The Enterprise: Why Screen?

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 - Mary C. Tierney
Mary C. Tierney, vice president, chief content officer

Clinical studies have proven that screening for certain cancers and heart disease saves lives. But questions linger. Will those screened derive any mortality benefit? If so, how great is it? What is the cost relative to gains, relative to treatment costs? This month we’re drilling down into CT screening, for lung cancer, colorectal cancer and coronary artery disease. There are still more questions than answers, but studies are underway.

Not one physician-based medical organization currently recommends CT lung cancer screening. They cite conflicting data from previous randomized controlled trials, risks associated with biopsy and surgery, and the number of false positives that generate downstream costs. Results of two clinical studies are expected later this year and by 2012.

Low-dose coronary artery calcium (CAC) scoring with CT and/or CCTA in the high-risk population has seen renewed interest. Last year, a Texas initiative required insurers pay for a CAC screen or carotid intima-media thickness ultrasound screen. Recent studies have found a CAC score added to traditional risk factors improved event risk prediction and that CAC screening resulted in low annual downstream costs.

Colorectal cancer screening via CT colonography (CTC) has recently passed a few hurdles, gaining an endorsement from the American Cancer Society (ACS) as a recommended screening test for patients over 50. The Blue Cross Blue Shield Association Technology Evaluation Center (TEC) also recognized CTC.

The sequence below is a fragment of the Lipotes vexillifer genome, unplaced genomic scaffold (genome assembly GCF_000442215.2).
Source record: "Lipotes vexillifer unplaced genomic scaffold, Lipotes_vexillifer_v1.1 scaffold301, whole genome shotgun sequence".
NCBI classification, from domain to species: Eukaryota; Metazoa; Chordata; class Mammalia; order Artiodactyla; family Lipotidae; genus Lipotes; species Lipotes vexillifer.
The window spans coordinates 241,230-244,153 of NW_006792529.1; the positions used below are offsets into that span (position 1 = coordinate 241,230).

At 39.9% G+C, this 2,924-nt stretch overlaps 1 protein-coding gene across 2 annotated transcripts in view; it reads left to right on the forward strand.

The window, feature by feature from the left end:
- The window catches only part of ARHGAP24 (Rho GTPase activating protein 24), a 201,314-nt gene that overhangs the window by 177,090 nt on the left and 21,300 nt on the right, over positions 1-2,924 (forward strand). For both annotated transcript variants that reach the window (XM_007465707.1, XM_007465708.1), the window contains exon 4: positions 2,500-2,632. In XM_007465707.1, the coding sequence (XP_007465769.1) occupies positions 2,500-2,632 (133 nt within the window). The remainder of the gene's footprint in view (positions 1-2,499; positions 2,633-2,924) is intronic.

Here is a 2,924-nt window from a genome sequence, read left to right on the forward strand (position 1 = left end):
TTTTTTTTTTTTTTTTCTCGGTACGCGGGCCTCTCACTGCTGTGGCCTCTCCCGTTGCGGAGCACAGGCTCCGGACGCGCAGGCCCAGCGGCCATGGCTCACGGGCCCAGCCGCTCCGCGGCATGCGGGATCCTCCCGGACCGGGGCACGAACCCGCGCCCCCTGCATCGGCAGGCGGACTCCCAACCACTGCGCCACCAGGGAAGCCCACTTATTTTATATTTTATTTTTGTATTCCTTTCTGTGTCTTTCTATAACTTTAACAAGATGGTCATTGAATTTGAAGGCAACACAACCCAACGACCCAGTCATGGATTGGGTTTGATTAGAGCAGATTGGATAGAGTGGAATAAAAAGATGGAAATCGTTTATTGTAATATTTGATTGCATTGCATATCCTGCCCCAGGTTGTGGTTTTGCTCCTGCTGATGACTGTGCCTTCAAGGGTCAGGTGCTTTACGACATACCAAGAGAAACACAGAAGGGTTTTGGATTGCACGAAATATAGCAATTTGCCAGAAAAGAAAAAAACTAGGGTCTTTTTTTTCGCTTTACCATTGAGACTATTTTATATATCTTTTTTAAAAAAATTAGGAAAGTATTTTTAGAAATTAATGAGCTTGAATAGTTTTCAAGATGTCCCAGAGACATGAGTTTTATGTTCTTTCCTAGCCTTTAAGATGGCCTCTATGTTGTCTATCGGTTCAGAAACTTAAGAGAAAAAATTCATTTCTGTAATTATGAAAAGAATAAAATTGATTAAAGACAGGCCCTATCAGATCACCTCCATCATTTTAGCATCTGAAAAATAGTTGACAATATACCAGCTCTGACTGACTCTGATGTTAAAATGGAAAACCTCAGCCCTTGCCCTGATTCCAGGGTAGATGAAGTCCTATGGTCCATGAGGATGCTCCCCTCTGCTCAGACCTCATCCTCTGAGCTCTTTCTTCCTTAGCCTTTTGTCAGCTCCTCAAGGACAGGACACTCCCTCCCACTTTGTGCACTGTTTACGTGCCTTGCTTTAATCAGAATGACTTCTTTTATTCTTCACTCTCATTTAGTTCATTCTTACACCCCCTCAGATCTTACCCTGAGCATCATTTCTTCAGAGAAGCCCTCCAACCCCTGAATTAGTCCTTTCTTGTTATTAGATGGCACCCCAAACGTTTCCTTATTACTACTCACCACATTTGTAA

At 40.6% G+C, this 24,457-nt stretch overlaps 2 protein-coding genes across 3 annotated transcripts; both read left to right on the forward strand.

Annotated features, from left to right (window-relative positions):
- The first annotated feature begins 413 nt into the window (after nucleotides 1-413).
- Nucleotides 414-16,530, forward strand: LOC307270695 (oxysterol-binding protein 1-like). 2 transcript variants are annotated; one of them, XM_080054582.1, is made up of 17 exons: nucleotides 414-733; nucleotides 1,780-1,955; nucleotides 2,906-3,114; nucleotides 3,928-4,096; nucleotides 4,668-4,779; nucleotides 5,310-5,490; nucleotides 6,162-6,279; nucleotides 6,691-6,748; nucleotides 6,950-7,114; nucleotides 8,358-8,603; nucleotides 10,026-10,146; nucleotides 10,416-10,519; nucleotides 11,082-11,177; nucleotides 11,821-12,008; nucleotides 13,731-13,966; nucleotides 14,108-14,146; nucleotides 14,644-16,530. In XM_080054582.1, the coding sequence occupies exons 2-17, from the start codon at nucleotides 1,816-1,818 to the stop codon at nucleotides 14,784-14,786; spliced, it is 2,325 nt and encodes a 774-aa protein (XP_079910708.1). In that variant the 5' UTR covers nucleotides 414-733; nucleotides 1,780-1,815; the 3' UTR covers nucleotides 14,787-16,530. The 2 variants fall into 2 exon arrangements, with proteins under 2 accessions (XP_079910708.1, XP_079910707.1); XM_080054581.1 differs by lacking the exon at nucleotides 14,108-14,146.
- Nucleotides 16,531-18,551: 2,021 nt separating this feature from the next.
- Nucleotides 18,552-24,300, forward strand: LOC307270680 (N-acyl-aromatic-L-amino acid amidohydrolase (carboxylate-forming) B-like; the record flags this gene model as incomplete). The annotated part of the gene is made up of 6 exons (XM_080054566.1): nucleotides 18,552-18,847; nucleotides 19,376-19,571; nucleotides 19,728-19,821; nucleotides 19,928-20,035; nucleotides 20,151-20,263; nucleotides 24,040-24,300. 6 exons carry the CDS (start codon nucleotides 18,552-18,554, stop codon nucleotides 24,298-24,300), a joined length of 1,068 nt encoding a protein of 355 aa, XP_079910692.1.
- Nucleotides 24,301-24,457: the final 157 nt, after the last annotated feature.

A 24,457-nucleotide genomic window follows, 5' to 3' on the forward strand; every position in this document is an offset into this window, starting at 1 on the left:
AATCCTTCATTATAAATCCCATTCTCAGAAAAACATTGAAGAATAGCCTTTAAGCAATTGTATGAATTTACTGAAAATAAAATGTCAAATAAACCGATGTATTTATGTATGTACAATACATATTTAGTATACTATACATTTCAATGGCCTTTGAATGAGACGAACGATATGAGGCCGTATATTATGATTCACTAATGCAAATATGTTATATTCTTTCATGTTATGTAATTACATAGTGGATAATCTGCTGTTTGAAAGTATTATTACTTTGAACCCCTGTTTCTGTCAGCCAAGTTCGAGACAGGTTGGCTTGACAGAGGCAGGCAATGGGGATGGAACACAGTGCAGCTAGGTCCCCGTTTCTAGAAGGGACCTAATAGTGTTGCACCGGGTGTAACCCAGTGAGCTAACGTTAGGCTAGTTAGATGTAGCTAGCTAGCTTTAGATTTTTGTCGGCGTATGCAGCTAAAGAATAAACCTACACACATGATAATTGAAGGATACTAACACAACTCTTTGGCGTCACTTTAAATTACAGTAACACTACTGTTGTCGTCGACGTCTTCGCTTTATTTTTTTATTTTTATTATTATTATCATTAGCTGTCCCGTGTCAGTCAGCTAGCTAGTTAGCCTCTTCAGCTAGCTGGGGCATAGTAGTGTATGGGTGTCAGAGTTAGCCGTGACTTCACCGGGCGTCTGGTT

CMS is not yet a believer in CTC (citing inconclusive evidence of its benefit relative to colonoscopy, extracolonic findings and radiation dose), but some private payors, including CIGNA, UnitedHealthcare and Anthem BlueCross BlueShield cover screening and diagnostic CTC. At least 14 states that follow ACS screening recommendations mandate CTC coverage.

Industry lobbying efforts have produced a U.S. House of Representatives bill that seeks to mandate Medicare coverage of CTC screening (the Virtual Screening for Colorectal Cancer Act of 2010 [HR 5461]). HR 5461 would amend the Social Security Act to cover CTC screening under Medicare. In late May, it was referred to two House Committees—Energy and Commerce and Ways and Means.

CTC advocates say it works and attracts more screening candidates. The facility where President Obama recently received a CT colonography during his first physical as commander-in-chief saw a 70 percent increase in screening after offering virtual colonoscopy. Screening of the 50+ population in the U.S. stands at about 50 percent.

Research shows that a bad economy affects health by distracting people from adhering to preventive measures. For example, among women with newly detected breast tumors, the ratio of local tumors to more advanced tumors reportedly decreases during bad economic times, suggesting women may be impeded from undergoing screening. 1

We’ll never know the impact of the global recession on disease screening, what disease could have been prevented and what lives could have been saved.